Maria Kang: Tough love or fat shaming?

by Kim on October 15, 2013

Yesterday, when I was supposed to be studying NASM stuff but ended up fooling around on Facebook instead (aka a very typical study session), this picture popped up in my feed:


Woah. Say what?

Maria Kang is a blogger, business owner, and mom of 3 little dudes, each born a year apart. (She gave birth in 2009, 2010, and 2011!)

And now she looks like that.

Well—obviously, the picture is touched up a little. Here’s how she really looked that day (that is: still really dang good).

Since posting the picture, Kang has gotten tooooons of negative backlash. She’s been called a bully. A fat-shamer. Obnoxious and fake. And worst of all: a bad mom.

And, of course, people have poured themselves into picking her apart: her life, her background, her genetics, her habits—anything that makes her situation different from theirs, and therefore gets them off the hook for not looking like she does.

In case you can’t already tell where I stand on this…I say MAJOR ups to her. She’s saying something the rest of the world is too scared to say. Having kids IS a good excuse, sure, but it’s still just an excuse.

Some of us have to work harder to look a certain way—and some of us have to work a-lot-a-lot harder to look that way. And sometimes it’s frustrating to watch people (APPEAR TO) work much less hard for much better results. But how are we going to teach our kids that whole “life ain’t fair” thing if we can’t accept it ourselves?

Life ain’t fair! So now what?

I know there’s a little voice in so many heads saying, “Well, I could never look like that, sooo…yeah.” And that’s it. They just accept that.

Well, I’m here to say (Profoundness Time!): that voice is a jerk.

I’d be willing to bet that a majority of the mom population—hell, the general population—underestimates how they could actually look (and by extension, feel) if they were up for putting the work in. Like, if they could step into the Hypothetical Body Generator and punch in things like “clean diet” and “regular, moderate exercise,” and “great sleep,” I bet they’d be shocked at the results. (How awesome would it be to hit that “no sugar cravings” button??)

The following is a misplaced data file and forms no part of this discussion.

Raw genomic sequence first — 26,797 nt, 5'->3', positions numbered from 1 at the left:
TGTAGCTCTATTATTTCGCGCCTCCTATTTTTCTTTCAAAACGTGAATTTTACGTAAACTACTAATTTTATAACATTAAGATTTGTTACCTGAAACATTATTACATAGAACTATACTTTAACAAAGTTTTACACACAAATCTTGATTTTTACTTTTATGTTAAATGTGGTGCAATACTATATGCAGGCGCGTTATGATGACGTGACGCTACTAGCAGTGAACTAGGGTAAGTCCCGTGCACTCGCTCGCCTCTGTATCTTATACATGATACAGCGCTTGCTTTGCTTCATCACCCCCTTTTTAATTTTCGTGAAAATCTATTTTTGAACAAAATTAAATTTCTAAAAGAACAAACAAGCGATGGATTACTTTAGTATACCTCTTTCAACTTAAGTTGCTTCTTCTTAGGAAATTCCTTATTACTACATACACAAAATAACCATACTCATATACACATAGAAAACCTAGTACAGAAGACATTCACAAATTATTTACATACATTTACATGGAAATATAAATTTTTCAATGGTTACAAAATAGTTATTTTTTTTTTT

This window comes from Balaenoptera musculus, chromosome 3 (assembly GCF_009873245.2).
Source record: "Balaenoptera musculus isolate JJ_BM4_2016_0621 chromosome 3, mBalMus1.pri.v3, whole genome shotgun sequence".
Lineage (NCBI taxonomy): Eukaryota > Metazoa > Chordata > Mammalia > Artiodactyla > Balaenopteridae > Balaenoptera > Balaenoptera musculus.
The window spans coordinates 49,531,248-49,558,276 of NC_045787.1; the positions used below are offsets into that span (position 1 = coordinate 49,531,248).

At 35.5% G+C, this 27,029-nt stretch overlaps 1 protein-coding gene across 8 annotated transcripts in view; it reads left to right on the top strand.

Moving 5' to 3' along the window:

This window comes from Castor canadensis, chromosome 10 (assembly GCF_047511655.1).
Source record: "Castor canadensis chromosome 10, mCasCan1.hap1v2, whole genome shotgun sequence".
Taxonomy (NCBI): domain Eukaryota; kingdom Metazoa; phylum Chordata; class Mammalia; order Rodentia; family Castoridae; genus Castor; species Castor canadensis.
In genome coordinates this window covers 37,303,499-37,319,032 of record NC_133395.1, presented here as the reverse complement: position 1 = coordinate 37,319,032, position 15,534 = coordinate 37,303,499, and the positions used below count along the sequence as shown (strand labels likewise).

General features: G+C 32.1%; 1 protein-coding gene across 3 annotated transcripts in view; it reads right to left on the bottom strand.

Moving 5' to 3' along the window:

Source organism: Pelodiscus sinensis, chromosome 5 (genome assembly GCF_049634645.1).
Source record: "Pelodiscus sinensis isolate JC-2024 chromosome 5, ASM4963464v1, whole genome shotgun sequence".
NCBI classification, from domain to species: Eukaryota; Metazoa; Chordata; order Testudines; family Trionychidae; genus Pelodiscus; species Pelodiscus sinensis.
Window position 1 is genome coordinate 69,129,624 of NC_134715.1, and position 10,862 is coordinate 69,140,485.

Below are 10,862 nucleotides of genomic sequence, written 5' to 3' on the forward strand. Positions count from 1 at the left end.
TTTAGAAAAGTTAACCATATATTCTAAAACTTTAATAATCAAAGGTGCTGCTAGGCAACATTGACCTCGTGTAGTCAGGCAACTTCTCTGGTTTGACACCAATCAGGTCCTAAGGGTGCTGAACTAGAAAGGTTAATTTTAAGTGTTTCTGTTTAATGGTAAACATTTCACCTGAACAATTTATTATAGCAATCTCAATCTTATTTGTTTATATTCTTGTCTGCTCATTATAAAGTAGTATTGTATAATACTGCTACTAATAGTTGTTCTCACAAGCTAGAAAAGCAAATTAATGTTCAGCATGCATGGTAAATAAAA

Also, moms: we really need to stop trying to make the argument that working out goes on the back burner because “the kids come first.” Yes, we feel guilty when we leave our families to go work out, but guilt does NOT mean selfishness. Guilt does NOT mean what you’re doing is wrong. (In this case, I mean…when you’re shopping online at 2 AM with a big bowl of ice cream, that might be legit. Just saying.)

And maybe your kid could use a break from you anyway, am I right?? (<—Mason wanted me to add that for some reason?)

Haha. But seriously…

Taking care of Mom IS putting the kids first, because kids benefit from having a mom who’s energized, patient, empowered, happy, motivated, and role-model-worthy. And I believe that all those things can come directly from a healthy lifestyle.

(P.S. I realize that some moms take this to the opposite extreme, and over-exercise/restrict in the name of getting their pre-baby bods back. I understand that this is a big part of the reason society has been shushed on this issue. As with so many other things in life, it’s a case where too little and too much are both bad. Which means that no advice—including this blog post—is going to be perfectly applicable to everyone. Sucks, right?)

In response to all the negativity, Kang eventually posted an apology (which was really a non-apology). Here’s a summary (you can read the whole thing on her Facebook page):

“I’m sorry you took an image and resonated with it in such a negative way…What you interpret is not MY fault. It’s YOURS.

“The first step in owning your life, your body and your destiny is to OWN the thoughts that come out of your own head. I didn’t create them. You created them.

“So if you want to continue ‘hating’ this image, get used to hating many other things for the rest of your life. You can either blame, complain or obtain a new level of thought by challenging the negative words that come out of your own brain.”

For more on Maria Kang, you can read her FAQs here.

What do you think? Good wake-up call or unfair fat shaming?

What would you say to Kang’s haters?


{ 11 comments… read them below or add one }

Alex @ Alex Runs For Food October 16, 2013 at 4:43 pm

Kang rocks!!! The first thought that popped into my head when I saw the pic was wow she’s awesome. Jealousy can make people say such cruel things!! I think that photo is great motivation!! I have no kids so if she can do it with three I can do it with zero.
Now how about that no naughty food cravings button?